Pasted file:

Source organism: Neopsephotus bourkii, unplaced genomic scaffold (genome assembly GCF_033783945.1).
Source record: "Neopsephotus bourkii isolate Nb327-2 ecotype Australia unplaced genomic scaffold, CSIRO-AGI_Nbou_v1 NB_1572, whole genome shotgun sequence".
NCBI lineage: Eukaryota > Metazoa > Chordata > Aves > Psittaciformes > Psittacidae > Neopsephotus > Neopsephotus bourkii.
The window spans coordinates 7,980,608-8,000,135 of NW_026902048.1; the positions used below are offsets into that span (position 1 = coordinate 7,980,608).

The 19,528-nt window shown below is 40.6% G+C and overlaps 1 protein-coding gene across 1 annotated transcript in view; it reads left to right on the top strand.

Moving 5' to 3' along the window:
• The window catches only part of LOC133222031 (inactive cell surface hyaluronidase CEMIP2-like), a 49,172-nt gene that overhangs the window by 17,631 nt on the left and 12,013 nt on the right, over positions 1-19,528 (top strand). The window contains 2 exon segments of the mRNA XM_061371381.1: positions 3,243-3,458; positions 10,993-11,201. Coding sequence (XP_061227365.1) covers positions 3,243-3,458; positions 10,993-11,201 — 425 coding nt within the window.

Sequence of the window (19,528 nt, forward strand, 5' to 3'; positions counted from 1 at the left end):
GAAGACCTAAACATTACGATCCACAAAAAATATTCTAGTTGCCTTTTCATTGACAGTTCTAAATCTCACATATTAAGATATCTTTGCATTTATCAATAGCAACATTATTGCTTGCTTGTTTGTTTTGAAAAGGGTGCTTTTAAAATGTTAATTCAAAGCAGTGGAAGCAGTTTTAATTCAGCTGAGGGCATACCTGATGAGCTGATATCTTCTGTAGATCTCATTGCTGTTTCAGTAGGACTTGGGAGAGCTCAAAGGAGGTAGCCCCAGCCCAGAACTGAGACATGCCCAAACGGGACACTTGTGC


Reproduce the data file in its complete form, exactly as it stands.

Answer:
Source organism: Neopsephotus bourkii, unplaced genomic scaffold (genome assembly GCF_033783945.1).
Source record: "Neopsephotus bourkii isolate Nb327-2 ecotype Australia unplaced genomic scaffold, CSIRO-AGI_Nbou_v1 NB_1572, whole genome shotgun sequence".
NCBI lineage: Eukaryota > Metazoa > Chordata > Aves > Psittaciformes > Psittacidae > Neopsephotus > Neopsephotus bourkii.
The window spans coordinates 7,980,608-8,000,135 of NW_026902048.1; the positions used below are offsets into that span (position 1 = coordinate 7,980,608).

The 19,528-nt window shown below is 40.6% G+C and overlaps 1 protein-coding gene across 1 annotated transcript in view; it reads left to right on the top strand.

Moving 5' to 3' along the window:
• The window catches only part of LOC133222031 (inactive cell surface hyaluronidase CEMIP2-like), a 49,172-nt gene that overhangs the window by 17,631 nt on the left and 12,013 nt on the right, over positions 1-19,528 (top strand). The window contains 2 exon segments of the mRNA XM_061371381.1: positions 3,243-3,458; positions 10,993-11,201. Coding sequence (XP_061227365.1) covers positions 3,243-3,458; positions 10,993-11,201 — 425 coding nt within the window.

Sequence of the window (19,528 nt, forward strand, 5' to 3'; positions counted from 1 at the left end):
GAAGACCTAAACATTACGATCCACAAAAAATATTCTAGTTGCCTTTTCATTGACAGTTCTAAATCTCACATATTAAGATATCTTTGCATTTATCAATAGCAACATTATTGCTTGCTTGTTTGTTTTGAAAAGGGTGCTTTTAAAATGTTAATTCAAAGCAGTGGAAGCAGTTTTAATTCAGCTGAGGGCATACCTGATGAGCTGATATCTTCTGTAGATCTCATTGCTGTTTCAGTAGGACTTGGGAGAGCTCAAAGGAGGTAGCCCCAGCCCAGAACTGAGACATGCCCAAACGGGACACTTGTGC